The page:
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Northwood revived its Crew program in 2000, after a hiatus of 45 years. As our fleet, facilities, and training methods have grown, so has our success. In the past five years we have sent a Girls' varsity and two Boys' varsities to the SRAA "Scholastic Nationals,” most recently finishing 10th in the Boys' Senior Fours at the 2008 regatta. Recent Northwood graduates are rowing in strong crews at NESCAC and Patriot League colleges.
Rowing was America’s first intercollegiate sport (Yale-Harvard, 1852) and is one of the last great amateur sports left in the Olympics. To excel as a rower requires aerobic fitness, flexibility, balance, leg-and-back strength, unerring focus, and a fierce competitive drive. Coxswains, who steer and call the workouts and race plans in some boat classes, must study rowing technique, boathandling, race tactics, and the universally important skills of leadership. They are true "mighty mites"—tough, physically small people who love to compete and to be in charge. We train outdoors in almost all weather, routinely logging sessions of 60 to 80 minutes. In return, when things go right, the athletes get a uniquely close bond with their boatmates and a magical feeling that many rowers and coxswains describe as "like flying," or "like we're all one person, like all the power in the boat is coming from one place.”
Because our program is small, we compete mainly in coxed fours and a quadruple scull. Our fleet includes a double scull and several singles. Because small-boat skills make rowers more sensitive and versatile, we try to make sure that everyone who spends more than a year with us learns to scull in the double and, ideally, to be comfortable in a racing single. Since the ability to swim is a must for safety in any water sport, all new athletes take a swimming test designed to approximate what they’ll face if a boat flips or swamps in cool weather.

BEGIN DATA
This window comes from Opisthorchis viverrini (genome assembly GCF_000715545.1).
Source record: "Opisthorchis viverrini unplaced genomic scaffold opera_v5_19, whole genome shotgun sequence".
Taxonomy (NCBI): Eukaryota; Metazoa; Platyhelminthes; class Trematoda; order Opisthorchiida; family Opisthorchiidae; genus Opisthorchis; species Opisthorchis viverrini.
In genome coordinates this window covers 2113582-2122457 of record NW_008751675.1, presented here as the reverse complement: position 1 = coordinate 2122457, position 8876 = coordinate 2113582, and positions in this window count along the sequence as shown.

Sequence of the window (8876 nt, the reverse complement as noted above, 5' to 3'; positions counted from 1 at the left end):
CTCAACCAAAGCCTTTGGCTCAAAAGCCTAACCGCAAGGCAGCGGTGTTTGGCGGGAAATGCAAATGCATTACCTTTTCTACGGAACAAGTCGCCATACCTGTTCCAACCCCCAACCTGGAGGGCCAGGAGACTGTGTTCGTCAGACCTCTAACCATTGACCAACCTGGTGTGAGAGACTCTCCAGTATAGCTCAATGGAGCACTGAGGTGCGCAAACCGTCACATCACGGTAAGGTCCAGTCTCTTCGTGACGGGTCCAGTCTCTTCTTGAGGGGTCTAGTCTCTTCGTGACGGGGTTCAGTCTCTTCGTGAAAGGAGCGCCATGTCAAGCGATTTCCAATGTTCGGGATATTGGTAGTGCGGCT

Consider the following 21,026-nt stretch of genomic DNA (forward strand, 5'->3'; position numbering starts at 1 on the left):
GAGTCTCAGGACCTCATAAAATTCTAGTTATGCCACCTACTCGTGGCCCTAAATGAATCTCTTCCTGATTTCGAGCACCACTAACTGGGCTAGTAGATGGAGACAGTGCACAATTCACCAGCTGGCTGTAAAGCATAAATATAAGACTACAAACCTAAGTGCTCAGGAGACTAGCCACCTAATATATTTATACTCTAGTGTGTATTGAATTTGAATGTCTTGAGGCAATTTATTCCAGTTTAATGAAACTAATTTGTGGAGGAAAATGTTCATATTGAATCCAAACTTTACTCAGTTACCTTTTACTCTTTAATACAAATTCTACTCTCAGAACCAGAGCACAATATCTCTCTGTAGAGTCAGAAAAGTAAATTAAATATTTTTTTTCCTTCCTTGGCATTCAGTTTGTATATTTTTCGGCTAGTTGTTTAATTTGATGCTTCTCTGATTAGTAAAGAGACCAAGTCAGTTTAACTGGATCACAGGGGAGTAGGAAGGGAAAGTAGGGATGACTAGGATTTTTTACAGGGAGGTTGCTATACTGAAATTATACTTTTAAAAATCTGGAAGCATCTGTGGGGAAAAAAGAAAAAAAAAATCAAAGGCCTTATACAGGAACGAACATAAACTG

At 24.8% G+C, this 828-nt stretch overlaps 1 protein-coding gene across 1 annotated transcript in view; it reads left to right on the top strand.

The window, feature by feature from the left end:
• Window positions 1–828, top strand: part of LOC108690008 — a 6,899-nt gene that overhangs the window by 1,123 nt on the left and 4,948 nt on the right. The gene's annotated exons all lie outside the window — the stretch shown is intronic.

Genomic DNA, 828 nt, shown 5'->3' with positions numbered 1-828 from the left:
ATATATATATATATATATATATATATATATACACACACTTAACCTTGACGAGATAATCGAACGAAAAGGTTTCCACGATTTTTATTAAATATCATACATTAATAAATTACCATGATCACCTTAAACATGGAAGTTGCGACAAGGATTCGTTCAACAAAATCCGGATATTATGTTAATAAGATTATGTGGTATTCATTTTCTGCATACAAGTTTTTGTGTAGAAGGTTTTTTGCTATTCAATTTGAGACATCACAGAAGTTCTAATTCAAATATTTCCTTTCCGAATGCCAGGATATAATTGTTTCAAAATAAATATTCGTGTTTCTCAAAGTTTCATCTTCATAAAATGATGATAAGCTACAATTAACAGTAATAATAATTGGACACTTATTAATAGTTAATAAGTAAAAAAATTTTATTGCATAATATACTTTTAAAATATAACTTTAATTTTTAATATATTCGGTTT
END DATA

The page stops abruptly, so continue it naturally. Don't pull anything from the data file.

We row in both fall and spring. The fall races are longer, and have a more relaxed feeling about them, than the spring ones. Fall is skill-building time. At the spring championship regattas, speed and clean execution are all-important; that’s when "the knives come out.” Students may row or cox in either season alone, but our most accomplished athletes are two-season ones. Because of our location—farther north, and higher, than any other high-school crew in New York—we usually wait until mid-April for the ice to leave Mirror Lake, our home water. That makes our on-water preparation for the spring championships very short. Those relaxed hours of fall rowing count a lot toward our spring speed.
Students who fear being "behind the curve” if they take up a new sport now shouldn’t worry: High school is not a late start in rowing. Most athletes in Division One collegiate crews and U.S. national teams started rowing or coxing only in high school. Some still "walk on" in college, and some of those walk-ons go on to compete internationally.
|Howard Runyon - Head Coach|
Howard rowed at Middlesex School and Yale University. He came to Northwood in 2005, bringing experience that included four years coaching the men's and women's crews at the University of Chicago.
email@example.comNorthwood School • P.O. Box 1070 • Lake Placid, NY 12946 • 518.523.3357
|Ben Runyon - Assistant Coach|
Ben has been a member of the Northwood School faculty since 2002, and assisting with the Northwood crew since 2003. He rowed at the Middlesex School and Bucknell University.